Recording technologies may do more than merely record history, they may also create history.

A possible exception to the above would be the introduction of new organizing ideas that would allow for a greater number of ideas to be maintained in the mind due to better organization, but even here there is a limit that, once met, means that the mentality of the group cannot be much larger than the mentality of the individual, and the mentality cannot become absolutely larger over time. Also, from what we know of early human thought, and early human language, most early concepts were highly concrete; abstraction comes very late in the development of human thought, so that the possibility of abstract ideas of organization employed to increase the total content of the mentality prior to record keeping technologies is somewhat unlikely, even if not impossible.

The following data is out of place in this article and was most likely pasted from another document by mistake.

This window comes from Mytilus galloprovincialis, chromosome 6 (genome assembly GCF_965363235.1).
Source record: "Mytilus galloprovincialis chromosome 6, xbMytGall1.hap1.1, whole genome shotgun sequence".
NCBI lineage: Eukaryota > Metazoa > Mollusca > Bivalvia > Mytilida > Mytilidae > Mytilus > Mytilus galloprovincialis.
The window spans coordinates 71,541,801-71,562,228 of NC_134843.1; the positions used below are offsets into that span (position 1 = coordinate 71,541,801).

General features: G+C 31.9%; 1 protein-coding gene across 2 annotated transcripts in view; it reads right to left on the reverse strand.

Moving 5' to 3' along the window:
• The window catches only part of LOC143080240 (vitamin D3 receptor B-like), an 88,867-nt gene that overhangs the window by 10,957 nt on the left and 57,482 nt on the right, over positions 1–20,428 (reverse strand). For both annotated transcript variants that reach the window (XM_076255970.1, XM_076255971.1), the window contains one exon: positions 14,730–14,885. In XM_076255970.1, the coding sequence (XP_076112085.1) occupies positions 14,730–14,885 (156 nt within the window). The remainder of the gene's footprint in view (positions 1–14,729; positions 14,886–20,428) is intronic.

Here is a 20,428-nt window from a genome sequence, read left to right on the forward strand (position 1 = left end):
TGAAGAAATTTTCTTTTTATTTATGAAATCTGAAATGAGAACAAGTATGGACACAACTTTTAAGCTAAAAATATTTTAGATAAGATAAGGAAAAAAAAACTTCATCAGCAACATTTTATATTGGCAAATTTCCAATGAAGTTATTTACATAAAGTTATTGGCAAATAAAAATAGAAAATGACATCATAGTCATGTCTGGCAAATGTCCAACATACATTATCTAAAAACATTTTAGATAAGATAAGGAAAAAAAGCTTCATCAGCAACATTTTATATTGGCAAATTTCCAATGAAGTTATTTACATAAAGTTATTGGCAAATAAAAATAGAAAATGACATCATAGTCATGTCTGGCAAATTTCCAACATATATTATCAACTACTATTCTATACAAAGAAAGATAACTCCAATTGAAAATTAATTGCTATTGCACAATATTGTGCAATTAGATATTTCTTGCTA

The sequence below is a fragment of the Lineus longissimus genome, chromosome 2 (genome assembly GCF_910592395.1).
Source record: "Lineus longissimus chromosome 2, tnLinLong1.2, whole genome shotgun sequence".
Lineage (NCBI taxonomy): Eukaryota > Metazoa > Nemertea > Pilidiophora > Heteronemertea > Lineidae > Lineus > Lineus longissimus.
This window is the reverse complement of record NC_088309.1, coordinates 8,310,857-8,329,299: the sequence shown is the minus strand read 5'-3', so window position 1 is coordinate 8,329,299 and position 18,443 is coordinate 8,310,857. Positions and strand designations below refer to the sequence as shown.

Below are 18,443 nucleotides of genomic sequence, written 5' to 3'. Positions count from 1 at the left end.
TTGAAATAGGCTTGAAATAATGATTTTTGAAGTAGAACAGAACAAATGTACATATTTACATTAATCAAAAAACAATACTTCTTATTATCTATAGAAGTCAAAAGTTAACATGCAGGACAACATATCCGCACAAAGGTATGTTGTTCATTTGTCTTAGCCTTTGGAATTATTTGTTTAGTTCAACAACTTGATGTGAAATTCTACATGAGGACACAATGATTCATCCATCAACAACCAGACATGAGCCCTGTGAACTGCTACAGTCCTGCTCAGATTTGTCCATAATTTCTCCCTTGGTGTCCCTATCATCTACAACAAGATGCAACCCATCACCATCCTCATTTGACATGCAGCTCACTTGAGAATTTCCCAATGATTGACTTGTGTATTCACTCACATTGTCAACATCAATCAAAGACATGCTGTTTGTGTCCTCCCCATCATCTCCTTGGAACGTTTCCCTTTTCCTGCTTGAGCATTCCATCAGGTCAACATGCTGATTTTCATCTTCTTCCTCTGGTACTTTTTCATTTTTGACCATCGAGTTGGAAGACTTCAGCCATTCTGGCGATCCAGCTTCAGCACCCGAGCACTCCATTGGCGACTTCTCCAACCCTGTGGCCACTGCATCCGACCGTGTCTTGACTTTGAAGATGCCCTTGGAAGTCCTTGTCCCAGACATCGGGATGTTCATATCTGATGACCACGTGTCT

With the advent of written language (and, in a weaker sense, much earlier with the advent of spoken language), it becomes possible for individuals to record significant quantities of their experience and knowledge, and to pass this down to succeeding generations. As the written record grows, it grows beyond the capacity of any one individual to hold the entirety of the mentality of an age in their individual mind, so that the mentality on the whole is only jointly maintained through the work of an entire society seeking to preserve the experience and knowledge they have been able to record. Thus with the advent of written language, a gap opens up between the mentality of the individual and the mentality of the social whole, and the mentality of the social whole can become absolutely larger. Thus also the mentalities of social groups with written language grow significantly beyond the limits of mentalities of peoples who did not develop written languages, so a gap also opens up between literate peoples and non-literate peoples.